That’s Maths: French physicist’s study of heat conduction led him to analyse why Earth was so warm.
Joseph Fourier’s idea that the Earth’s atmosphere acts like an insulator is the first formulation of what we now call the greenhouse effect.
March 21, 2109
Jean-Baptiste Joseph Fourier, French mathematician and physicist, was born in Auxerre, 251 years ago today. He is best known for the mathematical techniques that he developed in his analytical theory of heat transfer. Over the past two centuries, his methods have evolved into a major subject, harmonic analysis, with widespread applications in number theory, signal processing, quantum mechanics, weather prediction and a broad range of other fields.
In his mathematical theory of heat conduction, Fourier based his reasoning on Newton’s law of cooling, with the flow of heat between two adjacent particles being proportional to the difference in temperature. He wrote that “heat, like gravity, penetrates every substance of the universe, its rays occupy all parts of space”. He established the fundamental equation that governs the diffusion or spreading out of heat, and solved it by using the infinite series of trigonometric functions that we now call Fourier series.
The intensity of the warming effect depends on the concentration of the radiatively active gases, called greenhouse gases
Fourier published his work on heat flow in 1822 in his book Théorie analytique de la chaleur (The Analytical Theory of Heat). He claimed that any function, even one with wild variations and jumps in value, can be represented by a series of sine waves. This claim gave rise to great controversy and even Joseph-Louis Lagrange, a mathematical giant, found it incredible. Although further conditions are required to justify Fourier’s observation, it was essentially correct and was a great mathematical advance.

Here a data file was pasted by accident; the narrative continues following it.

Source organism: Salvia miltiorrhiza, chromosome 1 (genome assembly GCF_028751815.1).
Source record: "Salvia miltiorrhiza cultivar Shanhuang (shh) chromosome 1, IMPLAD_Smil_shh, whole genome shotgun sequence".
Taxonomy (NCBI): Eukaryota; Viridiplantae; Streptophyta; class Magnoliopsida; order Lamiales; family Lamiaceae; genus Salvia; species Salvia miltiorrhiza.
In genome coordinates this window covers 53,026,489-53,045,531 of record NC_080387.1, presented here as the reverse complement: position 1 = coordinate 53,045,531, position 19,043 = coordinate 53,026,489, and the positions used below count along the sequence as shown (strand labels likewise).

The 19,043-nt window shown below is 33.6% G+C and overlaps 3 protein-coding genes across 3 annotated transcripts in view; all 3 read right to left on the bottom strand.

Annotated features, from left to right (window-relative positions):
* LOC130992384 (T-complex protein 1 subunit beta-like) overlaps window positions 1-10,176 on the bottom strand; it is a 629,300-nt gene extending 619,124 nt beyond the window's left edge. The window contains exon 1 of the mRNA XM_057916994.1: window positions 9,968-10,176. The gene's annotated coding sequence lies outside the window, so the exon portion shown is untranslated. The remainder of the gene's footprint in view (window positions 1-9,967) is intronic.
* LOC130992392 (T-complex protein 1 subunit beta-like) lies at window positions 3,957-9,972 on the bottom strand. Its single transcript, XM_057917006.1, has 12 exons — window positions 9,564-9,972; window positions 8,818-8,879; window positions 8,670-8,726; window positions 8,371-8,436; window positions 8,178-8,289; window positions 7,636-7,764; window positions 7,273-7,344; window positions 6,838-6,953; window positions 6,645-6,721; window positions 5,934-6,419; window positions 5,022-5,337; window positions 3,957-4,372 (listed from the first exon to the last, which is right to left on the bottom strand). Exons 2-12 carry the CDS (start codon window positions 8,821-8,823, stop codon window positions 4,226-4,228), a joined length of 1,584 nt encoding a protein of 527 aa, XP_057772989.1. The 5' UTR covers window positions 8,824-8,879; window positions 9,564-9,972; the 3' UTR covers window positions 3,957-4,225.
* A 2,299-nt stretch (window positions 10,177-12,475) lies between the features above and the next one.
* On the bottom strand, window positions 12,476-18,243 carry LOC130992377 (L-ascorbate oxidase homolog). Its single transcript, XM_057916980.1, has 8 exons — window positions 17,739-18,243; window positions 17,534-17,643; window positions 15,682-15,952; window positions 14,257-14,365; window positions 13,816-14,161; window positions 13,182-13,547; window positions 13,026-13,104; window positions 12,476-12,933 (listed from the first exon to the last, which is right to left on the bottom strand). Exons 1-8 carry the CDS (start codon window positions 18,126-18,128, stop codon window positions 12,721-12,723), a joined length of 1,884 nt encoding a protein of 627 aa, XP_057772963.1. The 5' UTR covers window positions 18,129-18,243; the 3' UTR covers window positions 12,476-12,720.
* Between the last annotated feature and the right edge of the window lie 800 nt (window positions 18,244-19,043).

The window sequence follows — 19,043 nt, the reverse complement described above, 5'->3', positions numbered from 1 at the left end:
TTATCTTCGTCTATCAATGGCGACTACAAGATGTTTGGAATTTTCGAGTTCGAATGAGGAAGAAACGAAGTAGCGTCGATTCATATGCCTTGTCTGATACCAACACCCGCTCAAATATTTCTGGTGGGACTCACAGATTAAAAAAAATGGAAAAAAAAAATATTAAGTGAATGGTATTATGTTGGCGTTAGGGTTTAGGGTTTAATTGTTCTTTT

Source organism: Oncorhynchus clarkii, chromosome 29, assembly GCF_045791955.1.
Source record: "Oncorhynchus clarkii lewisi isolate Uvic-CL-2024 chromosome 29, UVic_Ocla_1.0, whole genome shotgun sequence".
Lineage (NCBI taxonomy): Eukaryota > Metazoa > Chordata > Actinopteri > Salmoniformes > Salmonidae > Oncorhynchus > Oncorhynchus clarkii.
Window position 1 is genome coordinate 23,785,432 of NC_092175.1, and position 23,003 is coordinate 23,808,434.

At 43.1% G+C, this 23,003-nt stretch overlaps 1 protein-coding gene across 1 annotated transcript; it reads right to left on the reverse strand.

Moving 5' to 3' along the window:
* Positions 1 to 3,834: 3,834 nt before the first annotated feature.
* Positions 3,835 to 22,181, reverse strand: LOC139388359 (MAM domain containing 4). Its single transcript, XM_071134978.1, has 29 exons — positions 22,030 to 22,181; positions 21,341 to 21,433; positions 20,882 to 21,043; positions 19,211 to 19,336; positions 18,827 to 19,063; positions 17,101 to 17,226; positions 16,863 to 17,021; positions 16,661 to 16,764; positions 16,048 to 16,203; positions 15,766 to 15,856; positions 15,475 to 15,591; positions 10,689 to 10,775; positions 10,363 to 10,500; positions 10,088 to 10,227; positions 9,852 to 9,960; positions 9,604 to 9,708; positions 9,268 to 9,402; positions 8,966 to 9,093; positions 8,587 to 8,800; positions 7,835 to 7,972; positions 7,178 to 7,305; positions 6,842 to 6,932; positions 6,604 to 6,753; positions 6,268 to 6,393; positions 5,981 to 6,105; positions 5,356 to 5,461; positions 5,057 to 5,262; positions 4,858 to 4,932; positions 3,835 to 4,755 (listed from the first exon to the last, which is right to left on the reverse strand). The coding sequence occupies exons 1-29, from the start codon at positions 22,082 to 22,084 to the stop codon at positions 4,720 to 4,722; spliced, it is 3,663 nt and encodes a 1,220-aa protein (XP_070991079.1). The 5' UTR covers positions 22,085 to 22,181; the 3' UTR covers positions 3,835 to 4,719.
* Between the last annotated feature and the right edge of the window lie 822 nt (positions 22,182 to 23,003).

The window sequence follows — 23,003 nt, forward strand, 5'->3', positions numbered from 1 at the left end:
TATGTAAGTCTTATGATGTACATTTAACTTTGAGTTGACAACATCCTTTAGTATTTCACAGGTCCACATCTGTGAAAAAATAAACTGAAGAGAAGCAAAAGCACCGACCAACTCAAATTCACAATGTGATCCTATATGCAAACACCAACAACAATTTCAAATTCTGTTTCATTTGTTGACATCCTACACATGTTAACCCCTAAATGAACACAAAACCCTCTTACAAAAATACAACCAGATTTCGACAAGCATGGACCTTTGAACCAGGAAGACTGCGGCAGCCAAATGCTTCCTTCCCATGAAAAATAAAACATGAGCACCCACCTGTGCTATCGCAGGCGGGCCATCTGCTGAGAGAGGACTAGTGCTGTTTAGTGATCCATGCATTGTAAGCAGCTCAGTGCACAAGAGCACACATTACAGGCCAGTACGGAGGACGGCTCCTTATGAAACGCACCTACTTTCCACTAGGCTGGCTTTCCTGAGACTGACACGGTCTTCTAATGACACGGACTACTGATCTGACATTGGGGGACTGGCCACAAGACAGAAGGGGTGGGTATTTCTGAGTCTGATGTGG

Discovery of the greenhouse effect
Fourier was the first person to study the Earth’s temperature from a mathematical perspective. He examined variations in temperature between day and night, and between summer and winter, and concluded that the planet was much warmer than a simple analysis might suggest.
Fourier calculated that it would be much colder than it is if the incoming radiation from the sun were the only warming effect. His idea that the Earth’s atmosphere acts like an insulator is the first formulation of what we now call the greenhouse effect. However, he did not use that term, which first appeared in the work of Swedish meteorologist Nils Gustaf Ekholm around 1900. The energy from the sun peaks in the visible range and the atmosphere is transparent to this radiation, which passes through and warms the land and the oceans. They in turn radiate their energy as infra-red radiation. Some gases in the atmosphere (mainly water vapour and carbon dioxide) strongly absorb this energy and re-emit it, partly upward and partly downward to warm the surface.
The greenhouse effect is essential for sustaining life on Earth. The intensity of the warming effect depends on the concentration of the radiatively active gases, called greenhouse gases. Human activities, mainly the burning of fossil fuels, have increased their concentrations and the result is a warming of the atmosphere. There is now widespread concern that the warming will have catastrophic consequences if it is not arrested or reversed.
John Tyndall, born in Leighlinbridge, Co Carlow, conducted a series of experiments in the 1850s to measure precisely how infra-red radiation is absorbed by gases. He tested several gases and vapours, and found that while pure elements such as oxygen and nitrogen have little effect, more complex molecules are strong heat absorbers.
Tyndall showed that water vapour, carbon dioxide and ozone are strong absorbers of heat radiation. He speculated how changes in water vapour and carbon dioxide are related to climate change. This is what we now call the enhanced greenhouse effect. He realised that the strongest effect was from water vapour, without which “the Earth’s surface would be held fast in the iron grip of frost”. I leave you to ponder where the frost might come from.
Peter Lynch is emeritus professor at UCD School of Mathematics & Statistics – He blogs at thatsmaths.com